A great mix isn’t simply good EQ and compression decisions, it’s more about great arranging than anything. As a mixer your job is to make the recorded tracks translate into a compelling and engaging piece of music for the average listener from start to finish. If you don’t currently think this way about mixing, then you really need to start.
Via Jorge Franganillo Flickr
Making The Chorus Sound Huge
I get questions and emails all the time that go something like this: “How can I get the chorus (or bridge/solo/etc) in my mix to sound huge?! What plugins (or trick/technique) do you use to do that?” Can you see what’s wrong with those questions? They don’t address the real “problem.”
If, like in this scenario, the chorus of your song is sounding huge, it’s not a problem of effects of plugins, rather it’s a problem of arrangement. A good arrangement will produce the desired sound you’re after. A super simple example is the classic Nirvana song, Smells Like Teen Spirit. The verses are mello, grooving, and eeire. When it comes to the chorus though, the song is in full out brawl of rock. We all love it.
So what makes that mix sound so huge at the chorus? Louder guitars and screaming vocals. That’s it! The verses have drums, a steady bass line, a melodic vocal, and a clean chorus guitar picking just two notes. Simple. The chorus, by contrast, as a thick wall of distorted guitars, crash cymbals out the wazoo, and doubled screaming vocals by the late Kurt Cobain. It sounds huge, because it IS huge. That is arranging.
When You Didn’t Record It
So how does that help you, the mixer, when you had no control over the recording phase. You didn’t get to tell the band to record the verses quieter and add more tracks in the chorus, etc. The point still remains, you need to think about the song as an arrangement and see what you can add or take away.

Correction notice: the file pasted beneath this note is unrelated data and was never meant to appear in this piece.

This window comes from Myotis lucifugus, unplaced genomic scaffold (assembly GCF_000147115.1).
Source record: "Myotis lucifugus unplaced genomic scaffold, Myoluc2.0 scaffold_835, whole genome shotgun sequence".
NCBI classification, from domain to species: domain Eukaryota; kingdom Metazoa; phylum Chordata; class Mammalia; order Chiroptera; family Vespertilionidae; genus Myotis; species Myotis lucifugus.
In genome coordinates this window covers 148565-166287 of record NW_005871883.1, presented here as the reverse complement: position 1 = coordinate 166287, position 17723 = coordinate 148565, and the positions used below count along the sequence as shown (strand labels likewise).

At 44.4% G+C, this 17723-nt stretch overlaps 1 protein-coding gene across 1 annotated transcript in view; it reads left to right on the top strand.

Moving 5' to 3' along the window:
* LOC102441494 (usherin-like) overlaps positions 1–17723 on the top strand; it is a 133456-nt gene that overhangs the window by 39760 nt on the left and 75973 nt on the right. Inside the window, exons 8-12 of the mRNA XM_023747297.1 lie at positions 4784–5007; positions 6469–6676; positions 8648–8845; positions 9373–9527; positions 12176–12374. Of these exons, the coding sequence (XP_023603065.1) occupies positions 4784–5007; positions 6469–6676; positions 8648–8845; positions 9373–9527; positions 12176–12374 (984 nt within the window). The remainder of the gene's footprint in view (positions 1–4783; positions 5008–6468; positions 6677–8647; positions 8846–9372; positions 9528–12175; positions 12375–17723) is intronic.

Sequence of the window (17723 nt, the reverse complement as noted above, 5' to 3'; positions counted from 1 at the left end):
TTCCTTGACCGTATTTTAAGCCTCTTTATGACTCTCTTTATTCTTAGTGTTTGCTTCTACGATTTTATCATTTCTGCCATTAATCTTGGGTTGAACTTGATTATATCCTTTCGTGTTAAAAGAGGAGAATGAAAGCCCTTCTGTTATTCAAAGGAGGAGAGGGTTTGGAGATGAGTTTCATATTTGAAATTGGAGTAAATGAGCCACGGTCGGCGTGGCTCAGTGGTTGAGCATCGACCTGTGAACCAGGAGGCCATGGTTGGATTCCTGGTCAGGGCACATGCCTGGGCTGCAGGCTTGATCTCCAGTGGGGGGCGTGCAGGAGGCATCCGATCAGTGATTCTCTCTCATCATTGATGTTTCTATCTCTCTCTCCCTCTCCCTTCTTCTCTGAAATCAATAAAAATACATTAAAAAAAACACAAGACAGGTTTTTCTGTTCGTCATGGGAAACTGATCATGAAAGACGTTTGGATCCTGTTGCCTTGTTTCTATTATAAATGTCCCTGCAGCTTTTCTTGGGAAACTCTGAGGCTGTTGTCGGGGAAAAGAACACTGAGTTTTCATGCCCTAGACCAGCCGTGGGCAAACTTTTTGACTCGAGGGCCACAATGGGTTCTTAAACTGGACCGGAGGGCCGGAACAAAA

If the chorus sounds solid, but not much bigger than the verse, simply remove things from the verse. Strip it down. Mute tracks. Do whatever it takes to create a contrast for the listener. Maybe keep verse one very stripped down, but bring in more elements in later verses. You can of course use automation to force the listener’s attention where you want it, but at its core, good mixing involves simply putting together a compelling arrangement.
Sweeten To Taste
Part of what I do when I mix is go through a “sweetening” phase. This is usually after I have my main EQ, compression, verb, delay and other static effects in place. Sweetening simply means I try to tastefully add effects or even record a few subtle parts on my own (usually with virtual instruments) to fill out and enhance the already decent mix.
If you approach each mix with arranging in mind and allow time for sweetening, you can really pull off a dynamic piece of music that people will want to listen to all the way through. By way of education, take a moment today to listen to one or two of your favorite “pro” mixes and notice just how interesting the mix/arrangement is from first note to final chord. Notice how the verses build and no one section is ever identical with another. There is always something happening to keep the listener engaged. Then go out and copy that!